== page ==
The average week of a Data Scientist, hearing from one on what they do
On this blog, we seek to get past the spin & platitudes of much advertising on data science. So, I’m delighted to bring you a new guest blogger, to share his reality.
Chris Bose is a Data Scientist, running a small technical PR company, In Press PR. As you’ll read, his focus is on smaller datasets & textual data. However, I believe his experience helps illuminate the reality for many data scientists.
So, prepare to look beyond the infographics & theoretical articles, here is what a real data scientist spends their time doing. Over to Chris, to share his answer to my question: “What do you spend your time doing? What is the average week of a Data Scientist?“
Average week of a Data Scientist: things I wish I’d known
I have been applying data science, to marketing problems, for the last seven years. Here are several things, I wish I’d known at the beginning:
- where to find data
- data wrangling
- data leakage
- precision and recall
- bias and variance
- how to use Upwork effectively
- how to use Amazon AWS effectively
- how to choose algorithms
- how to apply domain knowledge
- how to deal with the curse of high dimensional data
- why feature engineering is important.
I come across some, or all, of these issues every week.
I work with text documents only, and use two state classification (the document either belongs to the class, or it doesn’t). I use techniques like Support Vector Machine, Random Forests and XGBoost to get my results. I am not using Big Data: my datasets are around 3,400 GB in total.
In my experience, most “data science” is about the quality of your training data and your test sets. If you put rubbish into your classifications methods you only get rubbish out.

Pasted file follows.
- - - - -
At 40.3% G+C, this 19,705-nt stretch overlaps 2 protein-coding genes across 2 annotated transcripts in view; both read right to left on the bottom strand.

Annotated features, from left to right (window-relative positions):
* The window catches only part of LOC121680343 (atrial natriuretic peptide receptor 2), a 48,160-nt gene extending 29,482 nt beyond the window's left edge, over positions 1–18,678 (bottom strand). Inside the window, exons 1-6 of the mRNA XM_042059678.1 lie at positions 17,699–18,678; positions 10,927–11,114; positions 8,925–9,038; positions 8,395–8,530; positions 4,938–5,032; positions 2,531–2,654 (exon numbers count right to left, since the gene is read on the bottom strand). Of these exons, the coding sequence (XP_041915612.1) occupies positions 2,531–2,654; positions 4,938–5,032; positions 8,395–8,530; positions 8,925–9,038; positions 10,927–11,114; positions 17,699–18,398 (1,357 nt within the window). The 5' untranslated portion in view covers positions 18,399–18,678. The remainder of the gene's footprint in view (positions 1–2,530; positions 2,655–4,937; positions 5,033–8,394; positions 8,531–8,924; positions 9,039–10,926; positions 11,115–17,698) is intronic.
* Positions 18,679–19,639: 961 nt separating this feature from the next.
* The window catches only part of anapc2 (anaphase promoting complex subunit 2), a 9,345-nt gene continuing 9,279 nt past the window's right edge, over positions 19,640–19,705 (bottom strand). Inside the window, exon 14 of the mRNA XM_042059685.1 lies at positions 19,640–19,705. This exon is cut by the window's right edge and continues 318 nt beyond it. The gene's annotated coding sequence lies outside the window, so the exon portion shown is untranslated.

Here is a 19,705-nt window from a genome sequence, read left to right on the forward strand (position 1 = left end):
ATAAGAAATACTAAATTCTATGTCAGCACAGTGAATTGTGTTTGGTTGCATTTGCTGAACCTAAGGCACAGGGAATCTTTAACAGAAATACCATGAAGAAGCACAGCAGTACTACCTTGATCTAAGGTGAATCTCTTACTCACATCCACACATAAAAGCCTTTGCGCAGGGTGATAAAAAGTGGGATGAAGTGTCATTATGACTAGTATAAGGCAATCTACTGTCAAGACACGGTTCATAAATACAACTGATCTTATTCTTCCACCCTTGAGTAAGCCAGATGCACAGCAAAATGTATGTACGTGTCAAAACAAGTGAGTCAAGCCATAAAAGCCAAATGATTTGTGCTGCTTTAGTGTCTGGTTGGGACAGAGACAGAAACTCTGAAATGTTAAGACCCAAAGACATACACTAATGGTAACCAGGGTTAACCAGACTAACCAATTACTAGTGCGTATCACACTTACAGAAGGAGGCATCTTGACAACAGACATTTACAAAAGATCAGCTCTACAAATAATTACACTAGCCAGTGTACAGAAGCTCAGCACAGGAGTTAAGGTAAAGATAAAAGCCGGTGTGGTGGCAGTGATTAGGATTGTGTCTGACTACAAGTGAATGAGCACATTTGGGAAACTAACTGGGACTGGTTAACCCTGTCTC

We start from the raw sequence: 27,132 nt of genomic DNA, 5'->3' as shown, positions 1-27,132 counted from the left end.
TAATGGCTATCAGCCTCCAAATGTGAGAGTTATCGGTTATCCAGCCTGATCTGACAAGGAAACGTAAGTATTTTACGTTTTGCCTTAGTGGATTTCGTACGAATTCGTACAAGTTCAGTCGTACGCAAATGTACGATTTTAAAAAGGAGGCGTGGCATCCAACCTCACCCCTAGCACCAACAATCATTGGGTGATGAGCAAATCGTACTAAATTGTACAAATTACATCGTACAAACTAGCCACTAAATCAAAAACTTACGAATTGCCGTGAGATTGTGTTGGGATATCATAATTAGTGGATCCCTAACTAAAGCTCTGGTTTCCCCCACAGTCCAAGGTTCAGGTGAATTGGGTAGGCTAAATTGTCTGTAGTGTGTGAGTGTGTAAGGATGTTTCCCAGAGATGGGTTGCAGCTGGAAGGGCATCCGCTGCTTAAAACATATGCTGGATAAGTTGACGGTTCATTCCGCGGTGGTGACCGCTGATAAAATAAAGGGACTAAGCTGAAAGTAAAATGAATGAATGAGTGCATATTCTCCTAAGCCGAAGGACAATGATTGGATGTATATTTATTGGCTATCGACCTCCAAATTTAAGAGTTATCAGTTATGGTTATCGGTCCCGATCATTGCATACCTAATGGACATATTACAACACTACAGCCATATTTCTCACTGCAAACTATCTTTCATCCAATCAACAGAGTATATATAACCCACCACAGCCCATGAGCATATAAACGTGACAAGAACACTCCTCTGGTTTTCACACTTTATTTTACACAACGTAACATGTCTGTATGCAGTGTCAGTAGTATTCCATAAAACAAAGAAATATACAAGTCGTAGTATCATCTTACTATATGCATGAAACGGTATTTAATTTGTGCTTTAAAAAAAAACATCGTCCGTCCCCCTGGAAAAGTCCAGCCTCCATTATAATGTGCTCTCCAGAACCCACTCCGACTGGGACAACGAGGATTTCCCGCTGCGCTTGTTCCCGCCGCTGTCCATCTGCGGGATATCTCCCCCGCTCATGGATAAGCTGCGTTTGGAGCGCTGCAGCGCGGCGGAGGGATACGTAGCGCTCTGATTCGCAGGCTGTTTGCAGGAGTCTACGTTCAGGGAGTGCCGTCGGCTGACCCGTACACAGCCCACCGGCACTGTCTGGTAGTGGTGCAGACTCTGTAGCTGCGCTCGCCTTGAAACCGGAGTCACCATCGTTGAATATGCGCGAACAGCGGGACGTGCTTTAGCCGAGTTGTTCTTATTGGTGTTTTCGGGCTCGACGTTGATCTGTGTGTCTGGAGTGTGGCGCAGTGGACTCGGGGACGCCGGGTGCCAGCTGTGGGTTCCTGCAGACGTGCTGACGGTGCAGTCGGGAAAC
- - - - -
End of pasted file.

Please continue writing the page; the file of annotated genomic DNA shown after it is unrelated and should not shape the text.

Given that, here are some of the issues I come across in an average week. I hope they help shed a light on what Data Scientists do.
Average week of a Data Scientist: where to find “good” data
These are many datasets, that are available publicly; usually for free. You can find them on Amazon S3. I have to keep telling myself, that most of the data on the internet is hidden. Search engines only crawl the observable web, but there is a wealth of databases that exist that you cannot find from ordinary searches. Teasing out their locations, and finding out how to get the information, is an ongoing issue. Then, you will find that most public data has many mistakes. These range from missing entries, to entries with the wrong data for the database table, data traps and so on.
Average week of a Data Scientist: data wrangling
As well as Paul’s previous post, there is a useful Wikipedia page about data wrangling, I urge you to read it:
Data wrangling, sometimes referred to as data munging, is the process of transforming and mapping data from one ” raw” data form into another format with the intent of making it more appropriate and valuable for a variety of downstream purposes such as analytics. A data wrangler is a person who performs these transformation operations.
Data wrangling is transforming the datasets you find. They were probably constructed a long time ago, for a different reason. So, need to be transformed, into a form that your machine learning program can understand. I cannot underestimate the importance of this. I have seen lots of reported machine learning results, that are nonsense. Often, this is because the data, that was actually used by the program, was not the data the user thought was being used.